Yesterday the Sveriges Riksbank Prize in Economic Sciences in Memory of Alfred Nobel was awarded to the economists Thomas J. Sargent and Christopher A. Sims “for their empirical research on cause and effect in the macroeconomy” (press-release here, Tyler Cowen presented the laureates here and here). The award for Christopher Sims in particular comes for the development of vector autoregression – a method for analyzing ‘how the economy is affected by temporary changes in economic policy and other factors’. In fact, the application of vector autoregression (VAR) is not confined to economics and can be used for the analysis of any dynamic relationships.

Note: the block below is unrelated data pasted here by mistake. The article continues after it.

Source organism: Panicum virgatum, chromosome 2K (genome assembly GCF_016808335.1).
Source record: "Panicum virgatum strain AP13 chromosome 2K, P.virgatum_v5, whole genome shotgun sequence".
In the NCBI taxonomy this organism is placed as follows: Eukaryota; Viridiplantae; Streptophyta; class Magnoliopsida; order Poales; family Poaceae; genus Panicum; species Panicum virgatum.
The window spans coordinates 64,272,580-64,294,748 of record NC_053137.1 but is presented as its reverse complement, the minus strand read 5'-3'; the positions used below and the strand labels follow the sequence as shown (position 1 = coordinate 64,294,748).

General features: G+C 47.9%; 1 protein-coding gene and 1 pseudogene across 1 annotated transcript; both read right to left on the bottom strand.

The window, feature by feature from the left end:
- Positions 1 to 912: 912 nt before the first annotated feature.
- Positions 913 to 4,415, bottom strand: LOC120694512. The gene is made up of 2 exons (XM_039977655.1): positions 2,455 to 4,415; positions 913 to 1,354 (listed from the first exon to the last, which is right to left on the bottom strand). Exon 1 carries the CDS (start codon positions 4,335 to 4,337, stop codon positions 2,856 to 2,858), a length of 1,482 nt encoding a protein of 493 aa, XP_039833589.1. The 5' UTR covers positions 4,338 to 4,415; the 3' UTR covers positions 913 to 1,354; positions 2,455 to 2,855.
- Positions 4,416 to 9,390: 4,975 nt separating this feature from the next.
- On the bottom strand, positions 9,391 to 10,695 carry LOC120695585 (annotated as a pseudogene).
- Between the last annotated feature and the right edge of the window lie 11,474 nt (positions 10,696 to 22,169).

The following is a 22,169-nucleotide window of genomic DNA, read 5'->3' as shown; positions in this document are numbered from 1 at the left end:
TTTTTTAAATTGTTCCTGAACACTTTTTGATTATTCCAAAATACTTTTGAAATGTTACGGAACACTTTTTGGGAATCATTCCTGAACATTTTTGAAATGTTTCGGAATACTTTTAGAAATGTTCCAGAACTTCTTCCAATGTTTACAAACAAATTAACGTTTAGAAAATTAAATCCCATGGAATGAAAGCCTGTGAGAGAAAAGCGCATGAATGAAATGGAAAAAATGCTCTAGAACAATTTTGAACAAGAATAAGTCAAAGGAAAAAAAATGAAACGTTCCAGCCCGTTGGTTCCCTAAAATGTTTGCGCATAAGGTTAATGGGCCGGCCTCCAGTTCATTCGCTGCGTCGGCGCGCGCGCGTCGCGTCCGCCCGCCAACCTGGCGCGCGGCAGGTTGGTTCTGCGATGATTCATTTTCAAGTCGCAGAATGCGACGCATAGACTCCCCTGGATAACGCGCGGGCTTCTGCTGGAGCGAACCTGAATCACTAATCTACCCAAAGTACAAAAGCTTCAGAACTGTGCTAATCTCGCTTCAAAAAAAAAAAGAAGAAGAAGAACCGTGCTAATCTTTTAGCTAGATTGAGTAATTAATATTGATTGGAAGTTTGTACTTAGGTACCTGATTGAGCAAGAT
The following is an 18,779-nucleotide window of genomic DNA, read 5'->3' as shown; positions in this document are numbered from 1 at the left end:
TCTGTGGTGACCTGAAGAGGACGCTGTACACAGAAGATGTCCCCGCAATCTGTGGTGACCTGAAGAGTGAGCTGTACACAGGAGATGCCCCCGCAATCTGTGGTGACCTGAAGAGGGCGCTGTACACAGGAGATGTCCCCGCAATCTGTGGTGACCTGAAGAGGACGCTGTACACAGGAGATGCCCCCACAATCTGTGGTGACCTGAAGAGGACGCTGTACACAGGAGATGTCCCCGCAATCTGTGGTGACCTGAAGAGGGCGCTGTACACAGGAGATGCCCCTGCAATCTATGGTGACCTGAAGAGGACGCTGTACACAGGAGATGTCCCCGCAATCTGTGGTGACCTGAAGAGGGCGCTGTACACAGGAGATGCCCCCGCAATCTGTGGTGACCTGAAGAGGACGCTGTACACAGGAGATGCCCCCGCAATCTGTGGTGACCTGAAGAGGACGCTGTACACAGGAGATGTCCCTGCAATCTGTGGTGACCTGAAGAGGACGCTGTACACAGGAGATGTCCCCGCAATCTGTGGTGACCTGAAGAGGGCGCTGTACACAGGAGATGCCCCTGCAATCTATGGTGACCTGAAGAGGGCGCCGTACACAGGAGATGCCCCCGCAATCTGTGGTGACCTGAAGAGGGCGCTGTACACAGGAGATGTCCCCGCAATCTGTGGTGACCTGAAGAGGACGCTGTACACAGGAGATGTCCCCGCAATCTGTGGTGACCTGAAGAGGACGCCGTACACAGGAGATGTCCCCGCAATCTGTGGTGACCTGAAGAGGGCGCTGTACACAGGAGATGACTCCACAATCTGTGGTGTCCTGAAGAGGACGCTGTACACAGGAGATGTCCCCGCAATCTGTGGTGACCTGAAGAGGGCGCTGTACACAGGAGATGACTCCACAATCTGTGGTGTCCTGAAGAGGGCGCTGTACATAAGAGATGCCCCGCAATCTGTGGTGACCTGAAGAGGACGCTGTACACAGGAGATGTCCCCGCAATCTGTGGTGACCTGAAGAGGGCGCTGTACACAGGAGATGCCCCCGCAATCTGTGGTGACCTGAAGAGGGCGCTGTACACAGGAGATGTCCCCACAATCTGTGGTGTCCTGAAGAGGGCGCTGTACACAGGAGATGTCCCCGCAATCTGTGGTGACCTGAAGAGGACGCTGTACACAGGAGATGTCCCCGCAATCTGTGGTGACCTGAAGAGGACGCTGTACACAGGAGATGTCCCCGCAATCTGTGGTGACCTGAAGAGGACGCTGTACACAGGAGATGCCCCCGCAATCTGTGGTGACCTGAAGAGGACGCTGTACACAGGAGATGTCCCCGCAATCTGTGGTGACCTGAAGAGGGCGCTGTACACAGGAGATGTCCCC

Unfortunately, despite being developed back in the 1970s, VAR remains somewhat unpopular in political science and public administration (as I learned the hard way trying to publish an analysis that uses VAR to explore the relationship between public opinion and policy output in the EU over time). A quick-and-dirty search for ‘VAR’/’vector autoregression’ in Web of Science [1980-2011] returns 1810 hits under the category Economics and only 52 under Political Science (of which 23 are also filed under Economics). This is the distribution over the last decades:
Time period – Econ/ PolSci
1980-1989 – 13/1
1990-1999 – 406/15
2000-2011 – 1391/36
With all the disclaimers that go with using Web of Science as a data source, the discrepancy is clear.
It remains to be seen whether the Nobel prize for Sims will serve to popularize VAR outside the field of economics.